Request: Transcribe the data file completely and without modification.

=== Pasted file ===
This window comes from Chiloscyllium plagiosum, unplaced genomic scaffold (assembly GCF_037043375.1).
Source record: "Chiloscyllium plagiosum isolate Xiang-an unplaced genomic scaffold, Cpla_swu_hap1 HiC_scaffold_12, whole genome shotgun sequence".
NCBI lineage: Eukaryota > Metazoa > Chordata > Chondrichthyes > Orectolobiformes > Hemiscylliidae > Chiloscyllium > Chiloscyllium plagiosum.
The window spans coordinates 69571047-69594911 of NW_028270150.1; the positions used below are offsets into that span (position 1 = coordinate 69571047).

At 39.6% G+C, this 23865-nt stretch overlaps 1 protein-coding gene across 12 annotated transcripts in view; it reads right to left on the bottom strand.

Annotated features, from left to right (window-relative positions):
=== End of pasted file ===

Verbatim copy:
This window comes from Chiloscyllium plagiosum, unplaced genomic scaffold (assembly GCF_037043375.1).
Source record: "Chiloscyllium plagiosum isolate Xiang-an unplaced genomic scaffold, Cpla_swu_hap1 HiC_scaffold_12, whole genome shotgun sequence".
NCBI lineage: Eukaryota > Metazoa > Chordata > Chondrichthyes > Orectolobiformes > Hemiscylliidae > Chiloscyllium > Chiloscyllium plagiosum.
The window spans coordinates 69571047-69594911 of NW_028270150.1; the positions used below are offsets into that span (position 1 = coordinate 69571047).

At 39.6% G+C, this 23865-nt stretch overlaps 1 protein-coding gene across 12 annotated transcripts in view; it reads right to left on the bottom strand.

Annotated features, from left to right (window-relative positions):